Every fall I see great masses of birds in my area swarming through the skies, in seemingly random patterns. Why? And, do most birds in the northeast actually migrate for the winter?
Birds don’t recognize political boundaries. Many of them move toward warmer climates in the winter, and then to cooler climates in the summer. Thus, many birds I may think of as “North American Natives” might be thought of as a local species by a Central or South American person.
On the other hand, feathers are pretty good insulation–birds come with their own down vests. So many species of birds don’t migrate, but live in the same area year round.
Does this address your question at all?
*Originally posted by Fiddle Peghead *
[sup]Every fall I see great masses of birds in my area swarming through the skies, in seemingly random patterns.[/sup]
They are getting into groups and heading south. Most birds do not fly in formations like geese do.
See answers #1 & #2
Yes, because it is cold in the northeast and hard to find something to eat when it snows.[/ul]
Q. Why do birds assemble in huge swirling flocks in NYC in the fall?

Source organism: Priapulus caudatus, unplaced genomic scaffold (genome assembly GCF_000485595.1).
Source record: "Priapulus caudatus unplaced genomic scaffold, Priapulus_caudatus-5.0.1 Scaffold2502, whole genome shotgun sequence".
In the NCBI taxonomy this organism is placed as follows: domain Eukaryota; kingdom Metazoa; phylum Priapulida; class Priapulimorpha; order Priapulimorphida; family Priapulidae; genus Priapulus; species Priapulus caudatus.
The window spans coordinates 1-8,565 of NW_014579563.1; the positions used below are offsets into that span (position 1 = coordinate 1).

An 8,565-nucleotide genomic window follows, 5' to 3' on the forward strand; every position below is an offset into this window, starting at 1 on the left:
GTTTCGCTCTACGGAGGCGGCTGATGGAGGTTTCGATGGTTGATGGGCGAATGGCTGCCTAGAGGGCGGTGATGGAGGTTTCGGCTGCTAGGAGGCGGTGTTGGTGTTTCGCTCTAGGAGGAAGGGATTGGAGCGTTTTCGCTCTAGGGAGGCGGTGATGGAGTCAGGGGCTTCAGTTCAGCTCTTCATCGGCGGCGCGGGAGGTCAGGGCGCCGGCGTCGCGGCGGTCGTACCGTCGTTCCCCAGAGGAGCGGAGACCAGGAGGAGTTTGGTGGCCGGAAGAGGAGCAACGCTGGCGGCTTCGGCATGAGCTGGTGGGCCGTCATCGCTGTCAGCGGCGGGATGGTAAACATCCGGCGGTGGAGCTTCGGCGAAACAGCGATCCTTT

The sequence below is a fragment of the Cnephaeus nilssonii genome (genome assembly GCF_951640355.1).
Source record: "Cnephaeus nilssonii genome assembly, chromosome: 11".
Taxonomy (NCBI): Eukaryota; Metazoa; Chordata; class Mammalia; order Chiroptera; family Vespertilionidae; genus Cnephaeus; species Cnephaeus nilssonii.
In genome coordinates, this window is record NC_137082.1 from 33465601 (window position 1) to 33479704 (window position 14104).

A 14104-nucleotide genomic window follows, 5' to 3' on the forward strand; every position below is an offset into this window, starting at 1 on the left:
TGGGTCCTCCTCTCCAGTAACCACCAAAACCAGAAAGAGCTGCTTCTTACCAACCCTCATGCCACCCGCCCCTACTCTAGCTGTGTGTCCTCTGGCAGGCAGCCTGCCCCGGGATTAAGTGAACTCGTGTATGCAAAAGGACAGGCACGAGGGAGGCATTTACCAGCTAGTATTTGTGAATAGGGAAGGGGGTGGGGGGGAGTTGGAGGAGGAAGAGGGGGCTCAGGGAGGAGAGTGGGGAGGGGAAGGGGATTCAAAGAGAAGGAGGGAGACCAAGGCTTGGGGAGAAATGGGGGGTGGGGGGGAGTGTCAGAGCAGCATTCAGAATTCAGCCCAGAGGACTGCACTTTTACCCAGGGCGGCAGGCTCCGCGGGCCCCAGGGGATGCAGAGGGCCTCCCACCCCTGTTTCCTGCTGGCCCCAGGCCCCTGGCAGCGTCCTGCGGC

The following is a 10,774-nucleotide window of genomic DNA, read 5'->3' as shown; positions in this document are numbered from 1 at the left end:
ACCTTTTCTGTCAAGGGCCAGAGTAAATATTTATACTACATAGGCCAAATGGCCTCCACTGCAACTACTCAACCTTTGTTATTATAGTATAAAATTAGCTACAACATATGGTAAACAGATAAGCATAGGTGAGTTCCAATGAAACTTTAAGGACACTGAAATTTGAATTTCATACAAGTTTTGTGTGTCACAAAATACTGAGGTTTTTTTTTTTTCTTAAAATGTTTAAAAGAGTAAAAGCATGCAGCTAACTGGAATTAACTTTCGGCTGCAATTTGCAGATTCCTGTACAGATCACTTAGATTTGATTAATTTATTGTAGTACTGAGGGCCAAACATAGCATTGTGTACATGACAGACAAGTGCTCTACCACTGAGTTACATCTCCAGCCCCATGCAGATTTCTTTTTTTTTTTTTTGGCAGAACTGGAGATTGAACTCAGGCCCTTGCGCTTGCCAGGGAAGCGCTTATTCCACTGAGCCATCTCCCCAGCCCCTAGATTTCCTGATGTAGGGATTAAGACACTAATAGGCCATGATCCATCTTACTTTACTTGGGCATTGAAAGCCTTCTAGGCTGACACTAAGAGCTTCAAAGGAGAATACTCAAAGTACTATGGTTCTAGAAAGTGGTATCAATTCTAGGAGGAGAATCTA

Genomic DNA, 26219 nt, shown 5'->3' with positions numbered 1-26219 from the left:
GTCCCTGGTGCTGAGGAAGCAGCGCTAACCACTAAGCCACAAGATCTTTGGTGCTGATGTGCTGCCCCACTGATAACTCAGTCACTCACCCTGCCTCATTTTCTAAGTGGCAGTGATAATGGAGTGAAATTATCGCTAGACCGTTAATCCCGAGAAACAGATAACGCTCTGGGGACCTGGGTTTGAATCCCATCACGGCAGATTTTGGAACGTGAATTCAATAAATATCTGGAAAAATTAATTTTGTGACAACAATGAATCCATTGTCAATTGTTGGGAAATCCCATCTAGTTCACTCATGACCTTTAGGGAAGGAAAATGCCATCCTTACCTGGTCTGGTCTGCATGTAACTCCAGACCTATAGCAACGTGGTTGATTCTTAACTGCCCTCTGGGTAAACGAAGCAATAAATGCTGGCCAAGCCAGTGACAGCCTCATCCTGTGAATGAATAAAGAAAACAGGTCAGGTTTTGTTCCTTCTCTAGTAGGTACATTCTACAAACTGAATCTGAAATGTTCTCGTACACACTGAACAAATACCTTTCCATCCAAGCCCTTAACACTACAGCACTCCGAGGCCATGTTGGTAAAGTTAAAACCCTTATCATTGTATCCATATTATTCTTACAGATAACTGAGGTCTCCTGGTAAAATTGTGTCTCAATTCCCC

A. They are getting ready to fly south for the winter.
Q. Do most birds in the northeast actually migrate for the winter?
A. Depending on the species and on the weather, they either will or won’t go. Some species, like starlings, being omnivorous and accomplished scavengers, may remain in town all winter during a fairly mild winter, pooping on cars from their communal evening roosts in shopping center trees. Some species, like swallows, being insectivorous, depart en masse, as there aren’t many insects around during a New England winter, even a mild one.
[ul][sup]**UGH! Starlings There must not be many mild winters in the Northeast because those damn birds are a menace down here. They come around my house all winter feeding in large flocks. The menace is if there are a lot of cedar trees close by, because that is where they roost. There was a subdivision close to my plant in Tupelo with many cedar trees. It was amazing how many starlings would be in the sky at sunset. The residents tried shooting them to no avail and finally the city had to come in and cut down all the cedars in sight.[/sup][/ul]